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Extreme high latitude sailing and AeroRigs

We maintain contact with past Magma Structures projects and received this picture from the owner of SY Novara, a Dykstra designed 60ft sloop launched in 1996 that features two AeroRigs. She is pictured left alongside Icebird, a similar AeroRig yacht.

Over the years there have been over a hundred AeroRigs fitted to numerous sailing vessels, ranging up to 140ft in length. The team at Magma were responsible for the design and build of both the Novara and Icebird AeroRigs.

The AeroRig has always been appealing to the explorers of the sea, due to its efficiency, ability to be handled easily and sail at high average speeds with minimal crew. This makes it the rig of choice for the difficult environmental conditions of both the Arctic and Southern Oceans.

“As a freestanding rig the AeroRig does not rely on stays or rigging, which are often the cause of failure in conventional rigs. Built from high strength fatigue resistant carbon fibre, both of the AeroRigs on these vessels have the ability to self-unload by flexing, giving this type of rig the reputation of being practically indestructible.” Damon Roberts – Magma.

AeroRig benefits

Icebird in the ArcticThe AeroRig is a trademark name for a free-standing rotating rig.

Each of the AeroRigs on these vessels has a carbon mast and integral long boom extending fore and aft of the mast, on which both main and jib are set.

“AeroRigs are simple to sail and very efficient. A critical factor is that they have minimal potential for icing and require very little maintenance. This makes them ideal for shorthanded sailing in high latitudes.”

Icebird AeroRigIn an Aerorig design the sails are always working correctly, whatever point of sail, ensuring that the rig works efficiently all of the time. The rotation of the rig is controlled by the mainsheet alone, and as the jib is located in front of the pivot point, it introduces a counterbalance force.

This makes the mainsheet very lightly loaded when compared to the loads on other similar sized conventional rigged yachts.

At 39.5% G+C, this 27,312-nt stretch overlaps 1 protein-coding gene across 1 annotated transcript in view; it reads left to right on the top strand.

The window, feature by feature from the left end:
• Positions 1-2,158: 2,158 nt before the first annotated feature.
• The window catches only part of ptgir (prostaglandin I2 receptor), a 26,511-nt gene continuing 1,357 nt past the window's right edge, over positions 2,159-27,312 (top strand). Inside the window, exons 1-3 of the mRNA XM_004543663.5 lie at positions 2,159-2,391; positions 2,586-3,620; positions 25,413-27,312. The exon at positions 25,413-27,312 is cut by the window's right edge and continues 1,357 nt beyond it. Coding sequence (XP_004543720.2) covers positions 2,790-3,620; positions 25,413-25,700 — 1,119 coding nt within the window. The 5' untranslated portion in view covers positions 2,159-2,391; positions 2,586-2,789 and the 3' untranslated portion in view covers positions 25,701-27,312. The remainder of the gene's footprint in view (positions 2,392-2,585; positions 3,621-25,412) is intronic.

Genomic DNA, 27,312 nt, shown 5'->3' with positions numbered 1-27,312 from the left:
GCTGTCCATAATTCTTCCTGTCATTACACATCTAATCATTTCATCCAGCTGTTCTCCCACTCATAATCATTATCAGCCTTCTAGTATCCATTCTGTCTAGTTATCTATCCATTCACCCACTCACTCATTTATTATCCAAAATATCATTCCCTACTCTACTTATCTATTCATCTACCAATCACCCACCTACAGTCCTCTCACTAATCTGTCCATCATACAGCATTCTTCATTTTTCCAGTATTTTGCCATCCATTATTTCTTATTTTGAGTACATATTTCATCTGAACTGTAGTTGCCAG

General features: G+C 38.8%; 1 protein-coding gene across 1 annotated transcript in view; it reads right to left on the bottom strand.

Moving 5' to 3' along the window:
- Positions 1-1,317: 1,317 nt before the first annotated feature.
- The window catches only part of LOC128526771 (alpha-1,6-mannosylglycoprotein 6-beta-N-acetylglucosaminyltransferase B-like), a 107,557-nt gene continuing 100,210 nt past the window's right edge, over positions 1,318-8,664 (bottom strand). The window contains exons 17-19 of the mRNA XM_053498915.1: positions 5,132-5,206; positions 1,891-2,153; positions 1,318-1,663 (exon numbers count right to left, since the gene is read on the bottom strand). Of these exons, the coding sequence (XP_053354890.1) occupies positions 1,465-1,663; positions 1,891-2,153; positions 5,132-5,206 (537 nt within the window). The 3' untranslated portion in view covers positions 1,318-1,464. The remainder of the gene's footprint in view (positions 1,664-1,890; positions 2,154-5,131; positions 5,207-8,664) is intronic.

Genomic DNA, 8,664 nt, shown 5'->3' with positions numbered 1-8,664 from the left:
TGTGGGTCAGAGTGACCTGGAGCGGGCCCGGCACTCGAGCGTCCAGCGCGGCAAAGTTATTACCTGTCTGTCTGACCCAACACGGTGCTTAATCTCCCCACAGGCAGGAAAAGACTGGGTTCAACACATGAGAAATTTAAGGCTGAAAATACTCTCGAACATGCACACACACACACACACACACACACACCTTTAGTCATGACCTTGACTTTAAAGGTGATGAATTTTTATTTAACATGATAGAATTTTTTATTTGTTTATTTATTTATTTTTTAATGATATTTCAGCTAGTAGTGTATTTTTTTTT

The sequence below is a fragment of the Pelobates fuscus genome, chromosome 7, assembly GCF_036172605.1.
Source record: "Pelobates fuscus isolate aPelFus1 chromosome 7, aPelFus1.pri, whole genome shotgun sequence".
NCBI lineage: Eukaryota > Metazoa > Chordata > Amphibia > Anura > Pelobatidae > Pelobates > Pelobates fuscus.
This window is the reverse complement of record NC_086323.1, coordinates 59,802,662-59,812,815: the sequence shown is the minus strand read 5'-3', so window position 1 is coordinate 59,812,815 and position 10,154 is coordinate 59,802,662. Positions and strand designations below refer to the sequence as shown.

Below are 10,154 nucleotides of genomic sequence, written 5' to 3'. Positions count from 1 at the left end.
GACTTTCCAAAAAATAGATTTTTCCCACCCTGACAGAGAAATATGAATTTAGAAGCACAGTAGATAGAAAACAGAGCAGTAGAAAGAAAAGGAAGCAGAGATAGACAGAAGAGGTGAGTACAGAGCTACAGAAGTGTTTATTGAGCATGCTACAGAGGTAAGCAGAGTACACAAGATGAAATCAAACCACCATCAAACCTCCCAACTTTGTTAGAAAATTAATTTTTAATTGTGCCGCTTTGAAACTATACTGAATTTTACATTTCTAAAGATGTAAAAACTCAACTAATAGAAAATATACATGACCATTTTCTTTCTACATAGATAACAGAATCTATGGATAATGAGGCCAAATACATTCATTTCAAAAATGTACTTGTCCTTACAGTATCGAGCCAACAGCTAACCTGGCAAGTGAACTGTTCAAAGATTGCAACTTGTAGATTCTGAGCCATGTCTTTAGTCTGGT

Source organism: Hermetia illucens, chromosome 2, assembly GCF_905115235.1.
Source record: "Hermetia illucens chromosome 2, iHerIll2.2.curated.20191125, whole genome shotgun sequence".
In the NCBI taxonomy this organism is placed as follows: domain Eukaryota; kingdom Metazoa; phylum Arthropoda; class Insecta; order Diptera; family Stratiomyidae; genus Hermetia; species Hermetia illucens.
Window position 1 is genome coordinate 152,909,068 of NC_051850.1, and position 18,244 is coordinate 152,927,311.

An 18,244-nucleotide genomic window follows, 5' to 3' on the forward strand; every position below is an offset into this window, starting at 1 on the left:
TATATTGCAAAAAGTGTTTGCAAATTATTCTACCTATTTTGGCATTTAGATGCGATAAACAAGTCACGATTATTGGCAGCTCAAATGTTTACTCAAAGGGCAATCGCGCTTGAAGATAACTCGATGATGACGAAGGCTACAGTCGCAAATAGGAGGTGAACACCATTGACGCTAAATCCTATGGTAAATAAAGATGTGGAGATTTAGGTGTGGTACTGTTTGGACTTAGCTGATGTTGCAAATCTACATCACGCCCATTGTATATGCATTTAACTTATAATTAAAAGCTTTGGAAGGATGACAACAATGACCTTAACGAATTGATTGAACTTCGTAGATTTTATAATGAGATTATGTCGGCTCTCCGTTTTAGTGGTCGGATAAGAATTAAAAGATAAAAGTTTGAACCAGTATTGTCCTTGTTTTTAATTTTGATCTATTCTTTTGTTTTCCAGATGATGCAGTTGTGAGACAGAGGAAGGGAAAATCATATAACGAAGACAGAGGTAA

The AeroRig yachts Paratii and Paratii 2 have both circumnavigated Antarctica below 60 degrees south, weathering the extreme conditions there with no difficulties.

For more information on the Aero Rig, see Damon’s blog written when he was with Carbospars – click here.

Icebird AeroRigDespite being built twenty years ago, these two vessels are as impressive today as at their launch, with a design emphasis on ease of sailing, safety, comfort and reliability. Because of their very high construction standards, both of these vessels are classed for operating in all oceans.

In September 2014 Novara re-crossed the Arctic Circle and officially completed a North-West Passage trip, and both vessels still regularly travel to Arctic and Antarctic waters on tourist and scientific expeditions.

Evolution of the AeroRig

Maltese Falcon with Magma Structures Dyna-RigAt Magma Structures we have been building Dyna-Rigs for the world’s largest sailing vessels. Like AeroRigs, these have the attraction of being easy to handle and very efficient for off wind sailing.

On both of the large Dyna-Rig projects Magma Structures has completed to date, each vessel has the capability to furl or deploy all of its sails within six minutes, simply at the push of a button.

“The design philosophy for these rigs has not changed. We still focus on making the rigs practical, low-maintenance, reliable, easy to use and efficient. These attributes of the Dyna-Rig mean that owners of vessels with these systems spend far more time sailing than owners of conventional rigged superyachts.” Damon Roberts.

With recent technology advances in electric drive systems, this also means that these large sailing superyachts can now potentially operate completely fuel-free, a key consideration and asset for many modern vessel owners.

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